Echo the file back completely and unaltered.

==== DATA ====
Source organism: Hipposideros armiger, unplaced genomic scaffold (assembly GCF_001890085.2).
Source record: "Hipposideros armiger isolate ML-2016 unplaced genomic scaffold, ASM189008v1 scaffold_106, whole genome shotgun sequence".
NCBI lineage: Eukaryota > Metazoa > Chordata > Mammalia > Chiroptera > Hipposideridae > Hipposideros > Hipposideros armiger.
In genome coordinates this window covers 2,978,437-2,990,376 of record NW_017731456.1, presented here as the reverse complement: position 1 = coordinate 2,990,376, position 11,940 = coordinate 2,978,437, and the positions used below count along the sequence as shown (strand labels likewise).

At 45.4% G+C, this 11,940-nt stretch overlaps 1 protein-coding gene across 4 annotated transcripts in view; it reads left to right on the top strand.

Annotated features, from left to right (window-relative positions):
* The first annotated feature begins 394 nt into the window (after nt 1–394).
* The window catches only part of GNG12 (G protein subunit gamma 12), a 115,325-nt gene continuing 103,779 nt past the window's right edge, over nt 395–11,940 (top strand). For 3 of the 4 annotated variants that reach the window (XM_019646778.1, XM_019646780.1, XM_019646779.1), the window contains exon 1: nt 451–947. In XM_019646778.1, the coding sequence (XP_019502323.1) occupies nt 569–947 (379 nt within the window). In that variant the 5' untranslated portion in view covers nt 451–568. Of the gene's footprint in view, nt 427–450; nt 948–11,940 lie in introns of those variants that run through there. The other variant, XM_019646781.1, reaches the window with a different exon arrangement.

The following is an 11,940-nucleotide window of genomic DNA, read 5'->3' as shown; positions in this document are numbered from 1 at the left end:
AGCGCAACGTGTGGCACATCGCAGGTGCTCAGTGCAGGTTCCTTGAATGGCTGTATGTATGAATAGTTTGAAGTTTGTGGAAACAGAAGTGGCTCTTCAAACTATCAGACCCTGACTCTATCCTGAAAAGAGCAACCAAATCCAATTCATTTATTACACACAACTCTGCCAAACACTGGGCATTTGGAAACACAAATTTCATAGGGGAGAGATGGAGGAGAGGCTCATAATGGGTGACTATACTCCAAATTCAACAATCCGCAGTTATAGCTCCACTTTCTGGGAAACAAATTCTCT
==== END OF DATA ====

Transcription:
Source organism: Hipposideros armiger, unplaced genomic scaffold (assembly GCF_001890085.2).
Source record: "Hipposideros armiger isolate ML-2016 unplaced genomic scaffold, ASM189008v1 scaffold_106, whole genome shotgun sequence".
NCBI lineage: Eukaryota > Metazoa > Chordata > Mammalia > Chiroptera > Hipposideridae > Hipposideros > Hipposideros armiger.
In genome coordinates this window covers 2,978,437-2,990,376 of record NW_017731456.1, presented here as the reverse complement: position 1 = coordinate 2,990,376, position 11,940 = coordinate 2,978,437, and the positions used below count along the sequence as shown (strand labels likewise).

At 45.4% G+C, this 11,940-nt stretch overlaps 1 protein-coding gene across 4 annotated transcripts in view; it reads left to right on the top strand.

Annotated features, from left to right (window-relative positions):
* The first annotated feature begins 394 nt into the window (after nt 1–394).
* The window catches only part of GNG12 (G protein subunit gamma 12), a 115,325-nt gene continuing 103,779 nt past the window's right edge, over nt 395–11,940 (top strand). For 3 of the 4 annotated variants that reach the window (XM_019646778.1, XM_019646780.1, XM_019646779.1), the window contains exon 1: nt 451–947. In XM_019646778.1, the coding sequence (XP_019502323.1) occupies nt 569–947 (379 nt within the window). In that variant the 5' untranslated portion in view covers nt 451–568. Of the gene's footprint in view, nt 427–450; nt 948–11,940 lie in introns of those variants that run through there. The other variant, XM_019646781.1, reaches the window with a different exon arrangement.

The following is an 11,940-nucleotide window of genomic DNA, read 5'->3' as shown; positions in this document are numbered from 1 at the left end:
AGCGCAACGTGTGGCACATCGCAGGTGCTCAGTGCAGGTTCCTTGAATGGCTGTATGTATGAATAGTTTGAAGTTTGTGGAAACAGAAGTGGCTCTTCAAACTATCAGACCCTGACTCTATCCTGAAAAGAGCAACCAAATCCAATTCATTTATTACACACAACTCTGCCAAACACTGGGCATTTGGAAACACAAATTTCATAGGGGAGAGATGGAGGAGAGGCTCATAATGGGTGACTATACTCCAAATTCAACAATCCGCAGTTATAGCTCCACTTTCTGGGAAACAAATTCTCT